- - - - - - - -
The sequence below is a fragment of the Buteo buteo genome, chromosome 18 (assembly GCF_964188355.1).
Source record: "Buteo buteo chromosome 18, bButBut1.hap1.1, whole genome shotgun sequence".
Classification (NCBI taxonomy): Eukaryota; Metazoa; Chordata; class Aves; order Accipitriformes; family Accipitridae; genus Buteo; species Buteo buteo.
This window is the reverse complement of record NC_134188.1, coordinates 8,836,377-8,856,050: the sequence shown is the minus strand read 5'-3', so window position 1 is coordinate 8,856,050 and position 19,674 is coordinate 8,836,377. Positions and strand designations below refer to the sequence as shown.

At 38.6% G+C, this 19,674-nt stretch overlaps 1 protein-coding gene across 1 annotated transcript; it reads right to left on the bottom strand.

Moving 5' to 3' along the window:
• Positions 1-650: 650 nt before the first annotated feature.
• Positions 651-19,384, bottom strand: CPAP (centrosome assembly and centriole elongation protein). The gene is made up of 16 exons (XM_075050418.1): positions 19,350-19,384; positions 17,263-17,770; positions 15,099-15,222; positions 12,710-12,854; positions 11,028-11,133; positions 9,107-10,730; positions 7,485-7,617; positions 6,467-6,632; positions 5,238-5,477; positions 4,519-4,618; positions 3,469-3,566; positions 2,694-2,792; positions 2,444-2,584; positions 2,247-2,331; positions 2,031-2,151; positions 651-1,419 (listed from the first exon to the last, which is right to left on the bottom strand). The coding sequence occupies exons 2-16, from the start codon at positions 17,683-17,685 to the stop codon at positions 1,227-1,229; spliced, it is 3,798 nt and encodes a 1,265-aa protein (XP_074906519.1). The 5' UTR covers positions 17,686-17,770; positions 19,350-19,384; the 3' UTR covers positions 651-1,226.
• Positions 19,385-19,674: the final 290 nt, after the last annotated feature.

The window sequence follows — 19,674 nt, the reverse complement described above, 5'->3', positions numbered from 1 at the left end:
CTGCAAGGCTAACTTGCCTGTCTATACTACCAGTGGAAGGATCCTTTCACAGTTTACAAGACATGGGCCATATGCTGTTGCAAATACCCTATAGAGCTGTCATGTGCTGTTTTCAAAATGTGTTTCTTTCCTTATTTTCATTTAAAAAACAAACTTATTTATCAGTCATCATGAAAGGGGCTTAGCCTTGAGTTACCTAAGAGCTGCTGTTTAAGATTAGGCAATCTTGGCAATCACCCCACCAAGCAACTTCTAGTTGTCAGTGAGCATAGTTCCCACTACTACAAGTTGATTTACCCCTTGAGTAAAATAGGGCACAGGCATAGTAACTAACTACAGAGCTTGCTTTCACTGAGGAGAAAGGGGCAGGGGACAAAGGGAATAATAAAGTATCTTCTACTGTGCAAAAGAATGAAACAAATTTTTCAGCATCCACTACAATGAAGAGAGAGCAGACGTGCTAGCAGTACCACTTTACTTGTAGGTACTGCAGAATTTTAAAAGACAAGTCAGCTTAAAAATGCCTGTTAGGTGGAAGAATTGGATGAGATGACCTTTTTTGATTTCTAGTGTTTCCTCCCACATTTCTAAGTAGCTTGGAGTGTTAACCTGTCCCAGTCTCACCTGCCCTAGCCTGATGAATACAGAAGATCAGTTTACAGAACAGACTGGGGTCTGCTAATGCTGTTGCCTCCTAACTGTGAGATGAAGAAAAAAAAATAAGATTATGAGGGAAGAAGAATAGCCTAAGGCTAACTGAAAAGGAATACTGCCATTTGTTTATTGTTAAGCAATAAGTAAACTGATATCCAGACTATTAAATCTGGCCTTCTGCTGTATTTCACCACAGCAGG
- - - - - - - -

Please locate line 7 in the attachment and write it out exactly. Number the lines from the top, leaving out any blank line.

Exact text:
• Positions 1-650: 650 nt before the first annotated feature.